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Category Archives: genealogy

John Calow – Primitive Methodist, local preacher, Oddfellow

I hardly need to write this entry as the obituary for this ancestor is a dream in detail. John Calow is my GGG Grandfather and seems truly to be an ancestor to be proud of. Census returns show scant detail of his life in comparison to his obituary. This brings home the fact that census returns tell us so little, if my history was just documented by my census returns, what would it tell, very little apart from a few house moves and additions of children. Things have not changed much in that respect.

So what information do the censuses give?

In 1841 John Calow appears to be working as a manservant at Beauchief Hall  although I do not have absolute proof that it is him it seems very likely. At the same time his wife to be, Mary/Jane Hopkinson, was working as a servant also, for the Arkwright family, maybe that is how the couple met.

By 1851 John is living in Clowne (his birthplace) with Jane his wife, two year old George and baby Sarah Ann, his occupation is given as Agricultural Labourer.

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The Preacher’s Plan showing John Calow at number 17

 

In 1861 the family have moved to the town of Calow and are living in the interestingly named Nether Cockally, Elizabeth, Eliza, Hannah and Mary have been added to the family. John’s occupation is now local Methodist preacher and miner.

1871 finds the family moved again, this time to Sheffield, with son George working as a stoker, Elizabeth is joined by her husband and cousin William Calow and Sarah Ann by her husband William Reddish, both Williams are miners. Also living with the family as a boarder is a Richard Reddish an assistant clerk. John is still a miner and preacher.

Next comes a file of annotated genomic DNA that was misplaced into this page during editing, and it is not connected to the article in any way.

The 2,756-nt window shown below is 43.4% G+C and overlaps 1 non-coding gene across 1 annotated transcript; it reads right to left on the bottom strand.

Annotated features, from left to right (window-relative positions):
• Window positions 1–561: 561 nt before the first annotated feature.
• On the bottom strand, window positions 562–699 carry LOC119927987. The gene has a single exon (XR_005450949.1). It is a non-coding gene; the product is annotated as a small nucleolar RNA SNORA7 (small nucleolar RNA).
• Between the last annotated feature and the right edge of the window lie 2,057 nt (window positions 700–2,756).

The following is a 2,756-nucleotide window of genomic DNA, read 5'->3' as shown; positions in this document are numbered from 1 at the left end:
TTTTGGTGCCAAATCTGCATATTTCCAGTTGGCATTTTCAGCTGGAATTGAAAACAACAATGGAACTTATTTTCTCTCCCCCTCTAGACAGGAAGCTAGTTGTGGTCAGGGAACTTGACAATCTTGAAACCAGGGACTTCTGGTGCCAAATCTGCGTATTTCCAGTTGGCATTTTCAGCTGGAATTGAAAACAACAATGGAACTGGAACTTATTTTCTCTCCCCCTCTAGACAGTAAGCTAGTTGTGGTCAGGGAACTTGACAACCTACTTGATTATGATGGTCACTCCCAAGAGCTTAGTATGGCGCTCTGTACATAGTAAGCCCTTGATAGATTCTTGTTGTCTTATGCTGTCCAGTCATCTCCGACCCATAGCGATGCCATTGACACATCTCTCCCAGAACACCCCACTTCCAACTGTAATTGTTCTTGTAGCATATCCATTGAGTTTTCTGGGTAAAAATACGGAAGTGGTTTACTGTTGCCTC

In 1881 John and Jane are back at 8 North Road, Clowne this time living with Granddaughter Emma Reddish and visiting preacher Amos Theobald.

In 1891 living at 152 North Road, Clowne, John is described as a general labourer, Granddaughter Emma is still with them, plus three lodgers, Charles Brown, George Calow (can’t work out if he is related) and James Ellis.

The final census we find him in is in 1901, living at 85 North Road still with wife and Granddaughter Emma plus three male lodgers. I guess that Emma must have cared for her grandparents and presumably cooked for the lodgers, by this stage according to the obituaries Mary/Jane had dementia and John had lost an eye, he also suffered from dementia at the end of his life.

So what extra information does the obituary tell us about John?

John Calow title

 

  • Died from Bronchitis and senile decay.
  • Clowne’s oldest resident, in his 88th year.
  • Contractor for getting ironstone on the Wingerworth estates.
  • Enjoyed robust health which helped him work as a local preacher and Primitive Methodist worker.
  • Worked as a miner at Grassmoor Collieries.
  • He was an Oddfellow!
  • He was a member of Barlborough Brass Band.
  • He was in a serious railway accident from which his wife never really recovered, he couldn’t work for two years. He only took £75 in compensation.
  • He was a Methodist Local Preacher for 50 years and walked many miles during this time.
  • “When in business he was the means of aiding many by way of provisions”. – think this means he was generous.
  • His father was sexton at Clowne Church.